Tilly nodded and smiled, somewhat grimly, at Red. “Sometimes you’ll find a fixer who’s bordering on sainthood, who’s happily married and wouldn’t dream of laying a finger on you. And sometimes they aren’t.” She turned to look at the irate brunette, fixing her with a look that had discomforted a lot of powerful people. “And a lot of the time they’re the only thing between you and other men filled up with war and testosterone and cheap booze. And you’d be surprised how often the words ‘Leave her alone, she’s mine’ works. So, yes, sometimes, if you want to get out of a situation alive and without being raped, it’s a good idea to have a guy in your corner who’s willing to fight for you. And any woman who has feminist or other philosophical or religious problems with that scenario should try to avoid being sent to cover a war.”

The brunette looked suitable annoyed, but, judging from the smirks on some of the other faces, pulling Pat down a peg or two had not been unpopular. Tilly glanced back at Red, then around the room, deciding to add something she normally didn’t. “And sometimes, when you haven’t managed to get out of town fast enough and you’re holed up in a building that’s being shelled and there are four dead bodies in the room next to you and you don’t know when the building is going to fall down on your head, sex takes your mind off things for a few minutes. So, it’s not the worst idea in the world to set off in the morning with someone you wouldn’t mind bonking.”

The laughter was nervous, her comment catching most of them off guard, but Red was grinning. Red got it.

“I know some of you are dreaming of being Martin Bell or Kate Adie,” she said, “and that’s fine. I’ve got a lot of respect for both of them and even more respect for their completely insane cameramen. But, if you’re going into print and you don’t have a snapper with you,” she leaned back across the desk and picked up the battered Nikon she’d brought with her, “take one of these.” She held it up. “Obviously, it’s better if you know how to use it properly, which I don’t, but even if you don’t know, just holding it up and pointing it at someone who might not want a visual record of that particular moment can help.”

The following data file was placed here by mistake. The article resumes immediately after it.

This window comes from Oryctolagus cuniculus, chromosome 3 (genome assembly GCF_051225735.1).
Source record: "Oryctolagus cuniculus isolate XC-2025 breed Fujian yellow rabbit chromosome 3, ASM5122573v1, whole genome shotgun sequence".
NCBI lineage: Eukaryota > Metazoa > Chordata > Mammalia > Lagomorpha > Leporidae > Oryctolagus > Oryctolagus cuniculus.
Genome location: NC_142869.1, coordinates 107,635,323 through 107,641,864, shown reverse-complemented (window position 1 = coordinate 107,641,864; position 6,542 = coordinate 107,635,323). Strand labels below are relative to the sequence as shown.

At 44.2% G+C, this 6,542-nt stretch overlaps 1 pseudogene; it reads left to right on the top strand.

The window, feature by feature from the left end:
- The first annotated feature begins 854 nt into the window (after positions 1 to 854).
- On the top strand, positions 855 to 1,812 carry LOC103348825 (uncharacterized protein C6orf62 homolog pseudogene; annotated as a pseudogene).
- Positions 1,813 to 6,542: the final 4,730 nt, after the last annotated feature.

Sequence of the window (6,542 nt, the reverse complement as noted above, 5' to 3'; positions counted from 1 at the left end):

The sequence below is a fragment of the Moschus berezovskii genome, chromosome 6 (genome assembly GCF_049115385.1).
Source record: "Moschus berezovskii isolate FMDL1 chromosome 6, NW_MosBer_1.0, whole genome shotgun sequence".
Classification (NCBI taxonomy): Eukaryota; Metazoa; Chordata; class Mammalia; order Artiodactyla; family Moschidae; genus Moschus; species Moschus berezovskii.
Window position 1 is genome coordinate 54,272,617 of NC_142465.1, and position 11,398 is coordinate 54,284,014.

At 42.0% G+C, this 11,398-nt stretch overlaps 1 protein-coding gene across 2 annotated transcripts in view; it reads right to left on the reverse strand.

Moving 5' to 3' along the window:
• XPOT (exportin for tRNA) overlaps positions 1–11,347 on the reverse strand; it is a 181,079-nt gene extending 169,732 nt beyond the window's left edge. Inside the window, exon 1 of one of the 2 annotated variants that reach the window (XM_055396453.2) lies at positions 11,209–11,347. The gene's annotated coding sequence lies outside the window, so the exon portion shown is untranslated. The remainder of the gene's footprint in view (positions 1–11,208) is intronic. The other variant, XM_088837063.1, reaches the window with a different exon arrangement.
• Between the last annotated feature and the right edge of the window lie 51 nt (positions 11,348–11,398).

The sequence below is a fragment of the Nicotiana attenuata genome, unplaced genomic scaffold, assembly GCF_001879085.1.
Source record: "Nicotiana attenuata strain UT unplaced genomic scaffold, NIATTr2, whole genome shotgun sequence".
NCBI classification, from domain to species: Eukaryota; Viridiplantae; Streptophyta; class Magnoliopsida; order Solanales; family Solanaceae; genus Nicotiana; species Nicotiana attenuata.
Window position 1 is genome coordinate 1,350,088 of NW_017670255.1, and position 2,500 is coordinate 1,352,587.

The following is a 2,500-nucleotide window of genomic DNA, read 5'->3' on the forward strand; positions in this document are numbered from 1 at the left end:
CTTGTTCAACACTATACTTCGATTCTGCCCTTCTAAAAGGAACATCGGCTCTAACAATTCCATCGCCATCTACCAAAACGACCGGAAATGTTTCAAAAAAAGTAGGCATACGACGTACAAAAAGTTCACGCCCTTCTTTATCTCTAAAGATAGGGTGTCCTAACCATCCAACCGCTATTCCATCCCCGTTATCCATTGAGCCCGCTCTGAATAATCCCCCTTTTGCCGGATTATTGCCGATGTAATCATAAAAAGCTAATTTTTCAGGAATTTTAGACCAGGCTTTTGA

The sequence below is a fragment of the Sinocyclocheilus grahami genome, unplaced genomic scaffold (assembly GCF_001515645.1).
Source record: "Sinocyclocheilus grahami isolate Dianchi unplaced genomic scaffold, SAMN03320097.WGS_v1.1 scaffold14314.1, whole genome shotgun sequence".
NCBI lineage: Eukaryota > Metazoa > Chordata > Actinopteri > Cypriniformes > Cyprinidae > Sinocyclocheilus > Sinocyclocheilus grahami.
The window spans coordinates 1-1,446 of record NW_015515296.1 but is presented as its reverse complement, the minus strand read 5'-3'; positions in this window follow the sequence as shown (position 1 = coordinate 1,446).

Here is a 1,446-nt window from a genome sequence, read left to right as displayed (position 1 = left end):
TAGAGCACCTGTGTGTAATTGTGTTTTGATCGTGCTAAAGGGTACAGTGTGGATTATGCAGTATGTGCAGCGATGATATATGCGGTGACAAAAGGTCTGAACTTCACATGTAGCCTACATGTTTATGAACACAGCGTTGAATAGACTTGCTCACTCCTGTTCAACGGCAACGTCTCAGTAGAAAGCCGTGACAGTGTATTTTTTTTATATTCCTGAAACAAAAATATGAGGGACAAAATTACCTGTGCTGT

Before she could add that it could also piss some people off and make them want to shoot you, Red piped up, “But you do know how to use a camera. You’ve won awards.”

Tilly turned around to look at her and suddenly they were the only two people in the room. The redhead had done some homework. It was singular, not plural, but there had been an award for photos taken with that very camera, photos and the story with them that had catapulted a junior sub from a Fleet Street women’s section into a front page journalist. But unless Red was a helluva lot older than she looked, those pictures would have been taken before she was born.

Red shrugged apologetically. “Sam recommended your book. I read it.”

Tilly could tell by the sheepishly lowered gazes of the other students that Red was the only one who’d bothered.

“I was lucky with those photos,” she said to Red, “unbelievably, miraculously lucky.”


From → SFSS Challenge

  1. So finish it.


  2. krysross permalink

    maybe a bit of backstory on Red? Assume she was going to have an ongoing part?